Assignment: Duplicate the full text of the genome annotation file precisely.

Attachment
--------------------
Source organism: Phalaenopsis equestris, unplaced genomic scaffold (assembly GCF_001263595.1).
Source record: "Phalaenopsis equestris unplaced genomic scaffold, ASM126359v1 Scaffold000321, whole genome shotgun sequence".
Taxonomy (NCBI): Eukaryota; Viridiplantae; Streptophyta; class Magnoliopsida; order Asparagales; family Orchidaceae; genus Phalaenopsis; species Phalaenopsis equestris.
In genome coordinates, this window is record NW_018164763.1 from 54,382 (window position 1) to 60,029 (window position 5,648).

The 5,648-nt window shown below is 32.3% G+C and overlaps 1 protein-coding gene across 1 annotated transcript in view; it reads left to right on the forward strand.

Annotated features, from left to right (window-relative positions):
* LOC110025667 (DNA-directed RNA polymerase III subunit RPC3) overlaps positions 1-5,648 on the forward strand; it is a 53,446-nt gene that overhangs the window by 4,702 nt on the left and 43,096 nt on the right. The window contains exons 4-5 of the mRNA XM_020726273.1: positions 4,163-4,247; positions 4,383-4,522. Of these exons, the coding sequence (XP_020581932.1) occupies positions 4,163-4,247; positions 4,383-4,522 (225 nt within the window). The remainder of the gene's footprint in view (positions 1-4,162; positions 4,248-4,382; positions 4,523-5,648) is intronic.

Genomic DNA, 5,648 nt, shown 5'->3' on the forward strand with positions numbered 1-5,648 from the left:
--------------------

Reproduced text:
Source organism: Phalaenopsis equestris, unplaced genomic scaffold (assembly GCF_001263595.1).
Source record: "Phalaenopsis equestris unplaced genomic scaffold, ASM126359v1 Scaffold000321, whole genome shotgun sequence".
Taxonomy (NCBI): Eukaryota; Viridiplantae; Streptophyta; class Magnoliopsida; order Asparagales; family Orchidaceae; genus Phalaenopsis; species Phalaenopsis equestris.
In genome coordinates, this window is record NW_018164763.1 from 54,382 (window position 1) to 60,029 (window position 5,648).

The 5,648-nt window shown below is 32.3% G+C and overlaps 1 protein-coding gene across 1 annotated transcript in view; it reads left to right on the forward strand.

Annotated features, from left to right (window-relative positions):
* LOC110025667 (DNA-directed RNA polymerase III subunit RPC3) overlaps positions 1-5,648 on the forward strand; it is a 53,446-nt gene that overhangs the window by 4,702 nt on the left and 43,096 nt on the right. The window contains exons 4-5 of the mRNA XM_020726273.1: positions 4,163-4,247; positions 4,383-4,522. Of these exons, the coding sequence (XP_020581932.1) occupies positions 4,163-4,247; positions 4,383-4,522 (225 nt within the window). The remainder of the gene's footprint in view (positions 1-4,162; positions 4,248-4,382; positions 4,523-5,648) is intronic.

Genomic DNA, 5,648 nt, shown 5'->3' on the forward strand with positions numbered 1-5,648 from the left: